A body corporate is ultimately liable to look after its own affairs. However, a body corporate can hire certain types of people to undertake various specialised tasks. These types of engagements have special requirements under statute where, if they are not complied with, then the engagement will be invalid. This is for consumer protection to protect the body corporate.
A body corporate manager can have different functions. Depending on their engagement, they can either provide financial services, or they can provide a full suite of services such as issuing budgets and contribution notices, issuing meeting notices, looking after body corporate records, and undertaking secretarial functions and even committee functions of the secretary, chairperson and treasurer. These agreements usually have a 3-year maximum term limit.
A service contractor is someone appointed for a period of at least 1 year to carry out services for the body corporate, such as mowing, grounds maintenance, and the like. These agreements usually have a 10-year maximum term limit, or up to 25 years for the Accommodation Module.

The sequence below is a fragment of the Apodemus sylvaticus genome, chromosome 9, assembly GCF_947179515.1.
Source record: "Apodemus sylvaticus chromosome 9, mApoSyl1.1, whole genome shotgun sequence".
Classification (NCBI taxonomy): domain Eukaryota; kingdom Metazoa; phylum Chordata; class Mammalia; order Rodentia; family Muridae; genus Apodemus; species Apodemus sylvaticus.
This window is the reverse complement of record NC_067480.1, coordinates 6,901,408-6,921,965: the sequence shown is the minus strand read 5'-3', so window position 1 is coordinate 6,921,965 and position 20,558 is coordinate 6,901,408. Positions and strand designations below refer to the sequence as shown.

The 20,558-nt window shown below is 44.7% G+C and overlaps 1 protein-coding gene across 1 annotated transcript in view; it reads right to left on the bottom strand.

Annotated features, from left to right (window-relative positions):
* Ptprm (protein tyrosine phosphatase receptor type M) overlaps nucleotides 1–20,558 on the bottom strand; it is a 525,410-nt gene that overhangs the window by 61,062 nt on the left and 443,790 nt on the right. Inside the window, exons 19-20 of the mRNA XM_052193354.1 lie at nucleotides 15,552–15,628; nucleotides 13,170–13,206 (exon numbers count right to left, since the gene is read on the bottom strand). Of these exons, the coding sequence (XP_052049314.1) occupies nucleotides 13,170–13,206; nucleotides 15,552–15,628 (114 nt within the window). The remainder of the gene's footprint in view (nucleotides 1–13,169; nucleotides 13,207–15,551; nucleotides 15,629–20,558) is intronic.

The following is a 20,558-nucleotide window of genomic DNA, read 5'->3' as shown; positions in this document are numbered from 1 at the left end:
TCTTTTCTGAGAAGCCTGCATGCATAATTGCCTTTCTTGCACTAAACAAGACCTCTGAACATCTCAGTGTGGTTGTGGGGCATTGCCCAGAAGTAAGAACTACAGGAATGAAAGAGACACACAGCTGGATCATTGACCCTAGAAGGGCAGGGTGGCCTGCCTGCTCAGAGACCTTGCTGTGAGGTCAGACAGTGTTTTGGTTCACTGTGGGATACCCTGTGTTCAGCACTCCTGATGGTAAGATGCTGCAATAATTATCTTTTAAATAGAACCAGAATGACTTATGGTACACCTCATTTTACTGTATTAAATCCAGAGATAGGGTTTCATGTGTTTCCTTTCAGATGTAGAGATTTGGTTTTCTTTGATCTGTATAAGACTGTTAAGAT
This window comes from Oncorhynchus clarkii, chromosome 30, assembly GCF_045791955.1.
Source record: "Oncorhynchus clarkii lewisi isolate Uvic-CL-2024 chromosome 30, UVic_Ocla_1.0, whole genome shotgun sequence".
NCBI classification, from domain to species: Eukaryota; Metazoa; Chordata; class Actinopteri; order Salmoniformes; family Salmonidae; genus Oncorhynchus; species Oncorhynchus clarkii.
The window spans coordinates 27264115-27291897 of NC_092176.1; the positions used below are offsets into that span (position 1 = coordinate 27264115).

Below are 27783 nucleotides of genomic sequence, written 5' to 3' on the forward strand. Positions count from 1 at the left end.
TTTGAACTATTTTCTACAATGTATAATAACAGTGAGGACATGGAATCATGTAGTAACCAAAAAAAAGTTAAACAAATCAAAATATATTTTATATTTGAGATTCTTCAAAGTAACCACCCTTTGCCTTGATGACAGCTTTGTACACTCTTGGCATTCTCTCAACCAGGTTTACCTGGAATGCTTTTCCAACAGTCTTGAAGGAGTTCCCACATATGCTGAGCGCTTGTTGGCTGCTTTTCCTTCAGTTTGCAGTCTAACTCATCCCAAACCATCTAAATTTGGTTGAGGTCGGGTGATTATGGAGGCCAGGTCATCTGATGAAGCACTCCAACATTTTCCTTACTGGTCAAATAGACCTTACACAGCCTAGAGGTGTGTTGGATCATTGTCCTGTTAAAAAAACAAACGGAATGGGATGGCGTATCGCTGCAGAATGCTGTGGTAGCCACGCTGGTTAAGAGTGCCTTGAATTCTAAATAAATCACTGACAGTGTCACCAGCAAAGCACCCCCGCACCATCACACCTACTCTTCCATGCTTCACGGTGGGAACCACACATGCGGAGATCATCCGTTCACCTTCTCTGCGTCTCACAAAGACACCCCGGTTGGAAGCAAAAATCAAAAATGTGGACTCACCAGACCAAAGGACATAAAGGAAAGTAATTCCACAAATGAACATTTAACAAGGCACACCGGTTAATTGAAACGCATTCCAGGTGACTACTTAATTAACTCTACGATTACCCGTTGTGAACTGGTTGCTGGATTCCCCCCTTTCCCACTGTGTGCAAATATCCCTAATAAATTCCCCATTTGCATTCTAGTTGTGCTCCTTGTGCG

There can only be one letting agent appointed for a scheme. The letting agent works for the body corporate to let out units in the scheme. However, lot owners are not obligated to use the letting agent, but there usually is a benefit in doing so given the letting agent’s access to the scheme. These also have 10 or 25-year term limits.
Some people use the term ‘caretaker’, but this is a specific term which is actually a ‘caretaking service contractor’. This is someone who is appointed to be both a service contractor and a letting agent. They carry out both the obligations of a service contractor and a letting agent, and generally maintain the scheme and let units out.2
This article is intended as general information only and should not be relied upon as legal advice. For specific legal advice please contact us here.